Friday, 5 May 2017

Will penalty shoot-out changes make any difference for England?

UEFA has announced that it is going to trial a change to penalty shoot-outs. At the moment, its research shows, 60% of the time the side that takes the first kick wins, which essentially means that the coin toss has a fair chance of determining who goes through to the next round.

The logic is that there's slightly more pressure on the team going second, because as the duel progresses they know that their miss would send them out, whereas their opponents would still get one more chance should they miss.

The proposal is to change the structure so that the teams alternate who goes first in each round of strikes. It's been explained as following an ABBA format instead of ABAB.

But the statistics aren't supported by England's experiences in shoot-outs. Their record of defeats on penalties is:

1990 - World Cup - lost to West Germany - England went first
1996 - Euros - lost to Germany - England went first
1998 - World Cup - lost to Argentina - Argentina went first
2004 - Euros - lost to Portugal - England went first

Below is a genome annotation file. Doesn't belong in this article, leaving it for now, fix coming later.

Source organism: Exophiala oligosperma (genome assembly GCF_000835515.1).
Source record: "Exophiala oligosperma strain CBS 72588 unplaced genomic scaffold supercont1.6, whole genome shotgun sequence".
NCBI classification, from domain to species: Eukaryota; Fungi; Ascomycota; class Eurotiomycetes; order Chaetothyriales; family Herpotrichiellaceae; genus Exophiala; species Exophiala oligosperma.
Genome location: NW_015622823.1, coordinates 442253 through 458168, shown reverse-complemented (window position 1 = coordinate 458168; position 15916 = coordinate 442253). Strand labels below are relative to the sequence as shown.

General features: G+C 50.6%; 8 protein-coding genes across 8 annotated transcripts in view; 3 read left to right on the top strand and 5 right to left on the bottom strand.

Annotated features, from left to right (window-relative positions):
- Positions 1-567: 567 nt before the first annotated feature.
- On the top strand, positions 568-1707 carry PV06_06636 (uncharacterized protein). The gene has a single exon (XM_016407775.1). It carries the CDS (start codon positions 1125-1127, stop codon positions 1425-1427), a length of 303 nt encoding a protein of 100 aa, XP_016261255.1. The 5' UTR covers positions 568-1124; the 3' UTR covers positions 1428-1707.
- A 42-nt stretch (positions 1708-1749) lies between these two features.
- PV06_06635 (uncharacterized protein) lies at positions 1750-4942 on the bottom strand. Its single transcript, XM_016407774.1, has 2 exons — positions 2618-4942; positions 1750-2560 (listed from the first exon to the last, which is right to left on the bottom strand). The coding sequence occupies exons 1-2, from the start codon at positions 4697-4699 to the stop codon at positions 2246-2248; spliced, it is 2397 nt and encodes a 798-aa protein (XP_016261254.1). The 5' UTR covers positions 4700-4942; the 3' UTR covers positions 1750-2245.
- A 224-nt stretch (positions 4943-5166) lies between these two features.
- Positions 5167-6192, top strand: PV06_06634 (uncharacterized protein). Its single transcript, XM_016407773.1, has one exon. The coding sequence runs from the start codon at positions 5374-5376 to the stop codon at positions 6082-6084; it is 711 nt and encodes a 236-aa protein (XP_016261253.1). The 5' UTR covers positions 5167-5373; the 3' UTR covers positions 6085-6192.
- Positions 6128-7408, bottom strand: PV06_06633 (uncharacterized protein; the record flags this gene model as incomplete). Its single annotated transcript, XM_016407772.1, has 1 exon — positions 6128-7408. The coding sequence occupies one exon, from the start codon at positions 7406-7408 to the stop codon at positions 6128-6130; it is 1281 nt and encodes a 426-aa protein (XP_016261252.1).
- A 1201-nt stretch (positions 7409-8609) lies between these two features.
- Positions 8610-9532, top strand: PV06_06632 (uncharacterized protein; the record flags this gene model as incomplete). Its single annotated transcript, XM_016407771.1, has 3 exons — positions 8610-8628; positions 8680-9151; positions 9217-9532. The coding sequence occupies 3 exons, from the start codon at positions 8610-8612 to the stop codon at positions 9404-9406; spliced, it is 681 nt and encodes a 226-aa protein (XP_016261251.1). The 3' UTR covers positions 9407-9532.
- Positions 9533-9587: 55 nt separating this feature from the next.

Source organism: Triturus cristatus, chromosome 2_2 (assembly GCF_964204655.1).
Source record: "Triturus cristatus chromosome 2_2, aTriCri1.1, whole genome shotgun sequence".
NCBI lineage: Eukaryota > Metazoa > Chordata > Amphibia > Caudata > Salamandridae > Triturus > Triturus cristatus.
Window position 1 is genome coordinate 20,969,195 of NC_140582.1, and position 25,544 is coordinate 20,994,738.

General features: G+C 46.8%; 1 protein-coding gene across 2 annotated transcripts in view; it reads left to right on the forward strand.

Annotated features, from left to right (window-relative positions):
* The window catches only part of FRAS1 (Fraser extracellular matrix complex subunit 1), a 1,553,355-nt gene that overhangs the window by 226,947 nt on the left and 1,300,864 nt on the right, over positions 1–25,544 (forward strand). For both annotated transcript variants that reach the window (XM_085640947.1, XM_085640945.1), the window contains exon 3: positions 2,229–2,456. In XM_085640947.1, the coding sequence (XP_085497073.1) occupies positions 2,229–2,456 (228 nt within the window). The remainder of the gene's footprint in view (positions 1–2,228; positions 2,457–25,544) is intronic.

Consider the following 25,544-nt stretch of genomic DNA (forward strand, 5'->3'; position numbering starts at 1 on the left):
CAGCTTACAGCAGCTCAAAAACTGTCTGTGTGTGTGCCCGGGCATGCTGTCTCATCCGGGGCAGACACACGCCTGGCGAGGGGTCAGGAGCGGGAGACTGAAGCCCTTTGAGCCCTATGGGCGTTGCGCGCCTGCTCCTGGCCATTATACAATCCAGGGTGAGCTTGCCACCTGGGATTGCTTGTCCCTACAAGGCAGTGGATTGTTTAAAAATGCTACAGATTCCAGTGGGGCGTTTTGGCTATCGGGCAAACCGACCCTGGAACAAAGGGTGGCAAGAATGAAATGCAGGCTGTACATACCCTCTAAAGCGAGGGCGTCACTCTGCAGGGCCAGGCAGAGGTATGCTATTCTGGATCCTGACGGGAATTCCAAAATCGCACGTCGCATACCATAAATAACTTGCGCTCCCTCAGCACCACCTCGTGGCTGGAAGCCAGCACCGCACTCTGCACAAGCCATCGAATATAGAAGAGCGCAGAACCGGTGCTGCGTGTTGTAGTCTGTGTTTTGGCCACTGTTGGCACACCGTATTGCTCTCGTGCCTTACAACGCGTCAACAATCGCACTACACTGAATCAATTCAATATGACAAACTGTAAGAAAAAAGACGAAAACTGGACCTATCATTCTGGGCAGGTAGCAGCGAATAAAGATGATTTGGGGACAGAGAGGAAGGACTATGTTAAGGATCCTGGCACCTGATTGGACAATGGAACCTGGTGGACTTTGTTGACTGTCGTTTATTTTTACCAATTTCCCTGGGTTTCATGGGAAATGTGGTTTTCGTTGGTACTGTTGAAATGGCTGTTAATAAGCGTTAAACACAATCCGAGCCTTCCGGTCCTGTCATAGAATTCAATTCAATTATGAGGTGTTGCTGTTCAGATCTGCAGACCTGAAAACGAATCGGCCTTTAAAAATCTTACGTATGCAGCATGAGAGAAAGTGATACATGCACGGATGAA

2006 - World Cup - lost to Portugal - Portugal went first
2012 - Euros - lost to Italy - Italy went first

That's six defeats on penalties, three when they went first and three when they went second, so based on England's experience there's no advantage either way - you'll beat England whenever you take your kicks.

However, the one time England did win on penalties, against Spain in the Euro 96, they went first, so perhaps there is some sort of advantage.

So would England have beaten Argentina, Portugal and Italy if the ABBA method had been used? Of course, we'll never know. Probably not given England's terrible penalty-taking skills, and they haven't looked like needing penalties to go out of tournaments lately.